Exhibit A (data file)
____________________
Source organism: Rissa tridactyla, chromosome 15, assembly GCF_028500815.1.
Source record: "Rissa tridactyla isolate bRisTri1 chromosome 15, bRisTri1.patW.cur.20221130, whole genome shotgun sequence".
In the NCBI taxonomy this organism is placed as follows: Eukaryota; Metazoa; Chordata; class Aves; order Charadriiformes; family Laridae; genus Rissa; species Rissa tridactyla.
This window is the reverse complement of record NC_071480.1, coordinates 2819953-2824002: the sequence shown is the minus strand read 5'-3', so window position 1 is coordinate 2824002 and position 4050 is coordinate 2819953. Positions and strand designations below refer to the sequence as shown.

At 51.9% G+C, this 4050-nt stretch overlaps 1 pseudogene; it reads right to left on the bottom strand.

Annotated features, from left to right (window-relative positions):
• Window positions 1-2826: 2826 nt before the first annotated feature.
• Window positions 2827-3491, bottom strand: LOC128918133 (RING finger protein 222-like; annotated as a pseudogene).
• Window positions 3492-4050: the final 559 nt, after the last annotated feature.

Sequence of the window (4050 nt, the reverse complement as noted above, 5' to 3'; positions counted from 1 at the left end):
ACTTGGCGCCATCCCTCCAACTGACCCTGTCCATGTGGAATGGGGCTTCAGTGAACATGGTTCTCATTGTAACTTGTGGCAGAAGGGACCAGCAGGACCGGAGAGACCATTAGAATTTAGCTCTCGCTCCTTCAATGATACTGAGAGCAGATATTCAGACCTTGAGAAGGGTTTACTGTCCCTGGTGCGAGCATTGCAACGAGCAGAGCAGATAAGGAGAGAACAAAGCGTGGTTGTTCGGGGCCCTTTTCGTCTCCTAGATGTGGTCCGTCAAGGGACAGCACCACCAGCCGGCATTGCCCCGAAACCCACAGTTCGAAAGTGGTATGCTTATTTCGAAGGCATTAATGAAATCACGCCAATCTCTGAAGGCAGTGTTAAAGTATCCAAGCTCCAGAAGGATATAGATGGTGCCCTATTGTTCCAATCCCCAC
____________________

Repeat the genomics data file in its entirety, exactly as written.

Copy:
Source organism: Rissa tridactyla, chromosome 15, assembly GCF_028500815.1.
Source record: "Rissa tridactyla isolate bRisTri1 chromosome 15, bRisTri1.patW.cur.20221130, whole genome shotgun sequence".
In the NCBI taxonomy this organism is placed as follows: Eukaryota; Metazoa; Chordata; class Aves; order Charadriiformes; family Laridae; genus Rissa; species Rissa tridactyla.
This window is the reverse complement of record NC_071480.1, coordinates 2819953-2824002: the sequence shown is the minus strand read 5'-3', so window position 1 is coordinate 2824002 and position 4050 is coordinate 2819953. Positions and strand designations below refer to the sequence as shown.

At 51.9% G+C, this 4050-nt stretch overlaps 1 pseudogene; it reads right to left on the bottom strand.

Annotated features, from left to right (window-relative positions):
• Window positions 1-2826: 2826 nt before the first annotated feature.
• Window positions 2827-3491, bottom strand: LOC128918133 (RING finger protein 222-like; annotated as a pseudogene).
• Window positions 3492-4050: the final 559 nt, after the last annotated feature.

Sequence of the window (4050 nt, the reverse complement as noted above, 5' to 3'; positions counted from 1 at the left end):
ACTTGGCGCCATCCCTCCAACTGACCCTGTCCATGTGGAATGGGGCTTCAGTGAACATGGTTCTCATTGTAACTTGTGGCAGAAGGGACCAGCAGGACCGGAGAGACCATTAGAATTTAGCTCTCGCTCCTTCAATGATACTGAGAGCAGATATTCAGACCTTGAGAAGGGTTTACTGTCCCTGGTGCGAGCATTGCAACGAGCAGAGCAGATAAGGAGAGAACAAAGCGTGGTTGTTCGGGGCCCTTTTCGTCTCCTAGATGTGGTCCGTCAAGGGACAGCACCACCAGCCGGCATTGCCCCGAAACCCACAGTTCGAAAGTGGTATGCTTATTTCGAAGGCATTAATGAAATCACGCCAATCTCTGAAGGCAGTGTTAAAGTATCCAAGCTCCAGAAGGATATAGATGGTGCCCTATTGTTCCAATCCCCAC